Can Advisors Sell Travel Through Instagram?

by Richard D’Ambrosio
Can Advisors Sell Travel Through Instagram?

Approximately 60 percent of travel advisors and agencies use Instagram for social media marketing, versus 97 percent who use Facebook. Photo: Shutterstock.com.


While Instagram is tailormade to market a visual product like travel, it’s not an easy tool for most small agencies to drive vacation sales.

Posts and stories do not drive followers directly to most agents’ websites, and the high-quality photos and video that large corporations deploy on Instagram can intimidate a small business – like an independent travel agency – that doesn’t have access to a professional production company or marketing agency.

But these dynamics are changing, and agents may soon see a day when the time and energy they put into the platform will pay off in their bank accounts, the way many agents currently leverage Instagram sister company Facebook.

According to the 2018 Travel Market Report “Social Media Outlook,” approximately 60 percent of travel advisors and agencies use Instagram for social media marketing, versus 97 percent who use Facebook.

When Travel Market Report asked agents to rank the importance of social media platforms to their business for selling travel, only 25 percent ranked Instagram as most important, versus 60 percent who ranked Facebook that way.

“I don’t think travel agents are alone in this regard. There are a lot of industries that have been slower to adopt Instagram as a key component of their marketing,” said Megan Beam, vice president of search and social sales at Adtaxi, a Colorado-based digital marketing company that offers tools to help drive consumer website traffic and generate high-value leads.

Like Facebook and other platforms, Instagram advertising is best used to grow brand awareness, drive website traffic, and generate new leads. Unlike Facebook, Instagram forces a user to take several steps (starting from a post or ad) before engaging directly with a company’s business asset – like a travel agent’s website landing page, where they can opt in to a newsletter, or submit their email address for a “lead magnet.”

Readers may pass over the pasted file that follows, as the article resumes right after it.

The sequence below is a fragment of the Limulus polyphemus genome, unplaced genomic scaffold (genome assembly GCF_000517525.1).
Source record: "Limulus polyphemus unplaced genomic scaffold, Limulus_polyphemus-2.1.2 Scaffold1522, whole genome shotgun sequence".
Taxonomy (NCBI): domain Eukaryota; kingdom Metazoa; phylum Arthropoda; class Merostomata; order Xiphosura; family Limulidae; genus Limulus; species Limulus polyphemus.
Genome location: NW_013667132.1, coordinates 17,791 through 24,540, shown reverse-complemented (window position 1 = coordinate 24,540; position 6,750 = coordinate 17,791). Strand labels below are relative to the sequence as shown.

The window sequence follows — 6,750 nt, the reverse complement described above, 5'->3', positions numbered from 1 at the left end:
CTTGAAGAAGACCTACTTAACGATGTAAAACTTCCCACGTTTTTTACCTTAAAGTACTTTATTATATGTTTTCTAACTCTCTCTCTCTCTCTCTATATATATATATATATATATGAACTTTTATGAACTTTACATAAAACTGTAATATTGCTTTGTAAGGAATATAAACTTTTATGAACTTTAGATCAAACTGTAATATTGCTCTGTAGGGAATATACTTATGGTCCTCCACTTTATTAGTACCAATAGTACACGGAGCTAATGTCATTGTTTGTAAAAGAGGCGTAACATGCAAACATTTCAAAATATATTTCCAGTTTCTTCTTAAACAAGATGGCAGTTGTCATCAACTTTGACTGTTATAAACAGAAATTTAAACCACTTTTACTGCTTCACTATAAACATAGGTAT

Further, Instagram only allows a brand to list one link on their bio/profile page, forcing the business to change it if they are attempting to direct the follower to a specific promotion or content page.

Still, according to a recent Facebook report, 65 percent of Instagram users visited a brand’s website or app after viewing content. Some 46 percent said they made a purchase online or offline as a result of that Instagram content; and Beam recommends that agents try to establish a strategy to experiment on the platform.

Another issue is the audience that Instagram reaches. The largest share (about 50 percent) of Instagram users are 18-29 years of age – not exactly ideal clients for travel agent services. About three in ten Instagram users fall into the 30-49-year-old range, and about one in ten are between the ages of 50-64.

It’s no surprise then that only ten percent of advisors are using paid Instagram ads, according to the Travel Market Report study, versus the 50 percent of advisors who say they have paid for ads on Facebook, which skews to an older audience. Additionally, only one out three agents said they generate at least one booking per month from Instagram, versus eight out of 10 agents who say the same about Facebook.

Making it easier for businesses to sell
Earlier this Spring, Instagram rolled out “Checkout with Instagram,” a tag a business can embed in a shopping post that will enable the user to directly purchase a product.

The button offers the follower various options to customize their purchase (e.g. size and color of a piece of clothing) and then sends the user to a payment page where they enter their name, email, billing information, and shipping address. (This information is collected only the first time, and will repopulate for succeeding purchases.)